I got asked the other day. I’m looking at this vacant land listing and what does it mean its been perk tested? A perc test (also spelled perk – both are correct) is short for percolation test. It is a test which measures the absorption rate of the soil where a proposed septic system will be installed.
Usually A hole, 5-7 feet deep is dug in an area to be tested for future use as a drain field, or near the drain-field area in representative soils. Water is poured into the hole and and the septic engineer or contractor observes the rate at which soil absorbs the water by noting the time that it takes for the level of water in the hole to drop one inch (for example).
More precise “perc tests” may involve using a specific quantity of water or a perc test hole of specific dimensions to make these observations.
If you are building or buying land in Idaho you will want to check in with Panhandle Health District septic department for the latest rules/laws and regulations. It is also where you are going to go for your permit in Kootenai and Bonner County.
The Idaho department of Environmental Quality has information on different types of septic systems/ technical guidance and much more. Read more about that here.
Before you ever plan on building you will need to do a perc test. I suggest not purchasing land until you know it has been perc tested. If the ground doesn’t drain right or there is no proper drainage for “waste” you will not be building what you were planning on building. Always a good little piece of homework to get done prior to the commitment of a new piece of land.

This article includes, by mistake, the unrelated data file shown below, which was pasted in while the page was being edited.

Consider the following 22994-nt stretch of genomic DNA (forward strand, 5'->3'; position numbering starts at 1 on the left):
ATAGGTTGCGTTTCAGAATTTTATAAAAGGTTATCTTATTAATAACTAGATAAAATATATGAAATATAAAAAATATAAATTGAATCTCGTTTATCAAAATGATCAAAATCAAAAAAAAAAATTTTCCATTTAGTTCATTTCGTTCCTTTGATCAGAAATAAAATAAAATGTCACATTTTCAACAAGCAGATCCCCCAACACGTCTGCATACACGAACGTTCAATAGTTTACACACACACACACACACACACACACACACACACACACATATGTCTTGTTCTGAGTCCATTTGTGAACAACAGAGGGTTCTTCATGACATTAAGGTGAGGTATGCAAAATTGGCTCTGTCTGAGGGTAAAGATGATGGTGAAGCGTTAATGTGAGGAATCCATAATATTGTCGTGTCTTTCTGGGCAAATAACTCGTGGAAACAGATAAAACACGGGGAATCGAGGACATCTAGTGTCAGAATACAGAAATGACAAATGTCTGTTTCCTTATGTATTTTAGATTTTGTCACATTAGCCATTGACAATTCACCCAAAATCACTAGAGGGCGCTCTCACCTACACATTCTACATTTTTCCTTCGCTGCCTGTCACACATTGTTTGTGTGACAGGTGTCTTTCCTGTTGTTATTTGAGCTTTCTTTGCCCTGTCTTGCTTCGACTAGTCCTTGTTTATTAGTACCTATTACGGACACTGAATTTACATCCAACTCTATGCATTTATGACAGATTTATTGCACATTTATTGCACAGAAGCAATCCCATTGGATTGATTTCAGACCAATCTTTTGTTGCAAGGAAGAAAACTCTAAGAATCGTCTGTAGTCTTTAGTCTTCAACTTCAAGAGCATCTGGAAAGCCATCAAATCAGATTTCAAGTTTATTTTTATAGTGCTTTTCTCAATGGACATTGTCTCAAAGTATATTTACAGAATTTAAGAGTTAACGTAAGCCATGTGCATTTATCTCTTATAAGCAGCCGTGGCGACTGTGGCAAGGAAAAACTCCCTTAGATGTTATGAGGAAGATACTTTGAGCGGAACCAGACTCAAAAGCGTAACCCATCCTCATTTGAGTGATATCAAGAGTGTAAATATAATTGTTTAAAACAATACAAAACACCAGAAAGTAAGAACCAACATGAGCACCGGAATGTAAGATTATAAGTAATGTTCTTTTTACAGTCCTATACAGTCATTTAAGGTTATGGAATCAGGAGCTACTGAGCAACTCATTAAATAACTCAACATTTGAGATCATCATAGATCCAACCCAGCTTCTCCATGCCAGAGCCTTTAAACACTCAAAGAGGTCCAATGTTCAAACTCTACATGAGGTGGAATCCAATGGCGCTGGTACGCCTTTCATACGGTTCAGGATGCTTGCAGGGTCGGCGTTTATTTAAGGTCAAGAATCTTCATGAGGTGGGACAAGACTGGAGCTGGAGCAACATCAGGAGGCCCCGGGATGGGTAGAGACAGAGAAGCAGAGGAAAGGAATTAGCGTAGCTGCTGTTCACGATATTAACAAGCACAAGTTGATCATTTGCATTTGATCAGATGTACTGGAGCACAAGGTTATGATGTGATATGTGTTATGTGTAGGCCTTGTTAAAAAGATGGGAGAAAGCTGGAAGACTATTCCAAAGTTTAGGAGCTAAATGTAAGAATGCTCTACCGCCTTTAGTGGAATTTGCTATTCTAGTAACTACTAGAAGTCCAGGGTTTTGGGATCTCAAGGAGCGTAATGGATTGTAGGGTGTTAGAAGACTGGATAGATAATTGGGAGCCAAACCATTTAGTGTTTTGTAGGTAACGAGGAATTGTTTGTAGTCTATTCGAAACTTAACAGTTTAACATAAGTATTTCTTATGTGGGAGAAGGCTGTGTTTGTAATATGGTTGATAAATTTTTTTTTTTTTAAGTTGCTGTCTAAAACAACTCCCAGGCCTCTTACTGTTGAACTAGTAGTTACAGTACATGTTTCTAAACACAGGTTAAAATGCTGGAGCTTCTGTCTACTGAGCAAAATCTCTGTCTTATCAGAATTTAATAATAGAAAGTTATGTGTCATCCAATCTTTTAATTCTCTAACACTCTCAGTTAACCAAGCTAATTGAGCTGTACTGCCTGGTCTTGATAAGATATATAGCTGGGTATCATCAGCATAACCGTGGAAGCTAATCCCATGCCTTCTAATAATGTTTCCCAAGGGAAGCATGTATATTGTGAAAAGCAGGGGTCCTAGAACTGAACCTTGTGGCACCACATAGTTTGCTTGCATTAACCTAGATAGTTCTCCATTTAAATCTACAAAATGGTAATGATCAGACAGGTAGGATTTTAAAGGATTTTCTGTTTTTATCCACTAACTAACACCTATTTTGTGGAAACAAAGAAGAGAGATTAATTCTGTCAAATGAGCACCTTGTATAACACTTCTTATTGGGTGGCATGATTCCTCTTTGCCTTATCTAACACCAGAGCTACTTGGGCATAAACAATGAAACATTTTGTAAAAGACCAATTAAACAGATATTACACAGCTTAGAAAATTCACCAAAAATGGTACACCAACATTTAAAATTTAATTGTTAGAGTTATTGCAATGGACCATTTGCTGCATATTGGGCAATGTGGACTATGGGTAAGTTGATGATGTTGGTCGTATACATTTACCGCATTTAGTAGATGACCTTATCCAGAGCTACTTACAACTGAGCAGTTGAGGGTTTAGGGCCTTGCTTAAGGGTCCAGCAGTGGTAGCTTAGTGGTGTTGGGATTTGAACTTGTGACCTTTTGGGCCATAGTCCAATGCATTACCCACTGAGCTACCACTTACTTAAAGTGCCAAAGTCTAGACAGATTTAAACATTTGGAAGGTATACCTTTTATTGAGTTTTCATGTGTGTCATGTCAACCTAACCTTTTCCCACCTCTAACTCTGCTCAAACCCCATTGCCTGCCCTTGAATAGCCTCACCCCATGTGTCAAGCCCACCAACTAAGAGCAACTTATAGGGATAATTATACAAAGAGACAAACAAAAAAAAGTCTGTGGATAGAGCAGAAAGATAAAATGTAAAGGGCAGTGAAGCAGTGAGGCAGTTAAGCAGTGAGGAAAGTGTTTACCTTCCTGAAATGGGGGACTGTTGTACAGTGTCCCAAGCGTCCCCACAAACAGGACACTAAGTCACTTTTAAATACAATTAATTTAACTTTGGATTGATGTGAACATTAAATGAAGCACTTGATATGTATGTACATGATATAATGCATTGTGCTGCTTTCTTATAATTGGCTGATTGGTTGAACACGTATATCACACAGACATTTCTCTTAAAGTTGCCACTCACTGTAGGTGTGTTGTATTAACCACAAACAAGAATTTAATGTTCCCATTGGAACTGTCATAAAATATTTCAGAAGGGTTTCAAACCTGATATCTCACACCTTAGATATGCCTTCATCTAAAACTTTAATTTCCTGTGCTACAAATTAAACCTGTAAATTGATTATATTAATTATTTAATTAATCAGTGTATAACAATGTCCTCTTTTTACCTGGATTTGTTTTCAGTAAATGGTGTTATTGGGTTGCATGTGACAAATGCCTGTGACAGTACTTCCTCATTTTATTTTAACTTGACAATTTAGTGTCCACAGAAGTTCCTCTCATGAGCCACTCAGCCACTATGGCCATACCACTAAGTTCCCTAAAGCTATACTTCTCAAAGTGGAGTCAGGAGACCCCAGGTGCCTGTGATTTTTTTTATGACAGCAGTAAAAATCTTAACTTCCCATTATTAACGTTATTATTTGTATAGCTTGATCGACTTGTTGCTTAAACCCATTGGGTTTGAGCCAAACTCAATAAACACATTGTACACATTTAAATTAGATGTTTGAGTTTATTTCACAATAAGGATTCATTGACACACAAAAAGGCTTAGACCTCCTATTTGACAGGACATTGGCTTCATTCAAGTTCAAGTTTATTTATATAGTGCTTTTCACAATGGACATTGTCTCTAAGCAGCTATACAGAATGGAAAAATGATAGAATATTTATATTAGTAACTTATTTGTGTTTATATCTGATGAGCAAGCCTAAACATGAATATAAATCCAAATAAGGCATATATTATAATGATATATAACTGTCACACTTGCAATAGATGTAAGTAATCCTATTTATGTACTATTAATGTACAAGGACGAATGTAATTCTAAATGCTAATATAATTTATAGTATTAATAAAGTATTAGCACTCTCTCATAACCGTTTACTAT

Generally it means that the utilities are at the property line. Now if they have already cleared a home site you may have utilities to the site. that is a very important question could save you thousands of dollars.
In North Idaho we are usually talking Electricity and Telephone. Some areas that may include gas also but for the real rural properties probably not. So if gas is important to you definitely make sure that is a specific question that you ask. Otherwise you may be surprised when the deal is done.
Our Main utility companies for Rural land (depending on the area) are Avista, Kootenai Electric and Northern Lights. They all have different charges etc for installing utilities. So depending on where your property is that you are considering you may want to get a quote on the price for utilities prior to purchasing your land. Electricity is usually brought in to the meter. From there you will have an electrician finishing the electrical install from there.
Water is usually supplied by either a community service out in the country or by a priviate well. You will want to really check that out prior to purchase. Some of the community systems are running 5-15k to hook up to there service. And that usually is just the hook up its not usually running the pipes into your yard and connecting to your house. So you want to clarify that prior to purchase also if your on a budget and want to keep track of what everything is going to cost. A well is going to probably run you from 10k and up depending on the location, how deep the water is etc. You can check out my other blog on wells for the list of local well drillers. And if you want to be sure that you are looking at land that will produce enough water be sure to check out how much water I need.
Buying land in Idaho can be a fun and rewarding proposition if your prepared and you can offset most of the surprises. Nothing more fun then knowing that property you live on you built from the ground up. You know it so well from the inside out per say. Its a great feeling.
I hope this gives you some ideas of where you will be starting from and gets the question process started for you. Feel free to contact me with questions — for more land and new construction tips be sure to check out How to buy Vacant Land. And also Check out all of the Vacant Land available in North Idaho Here.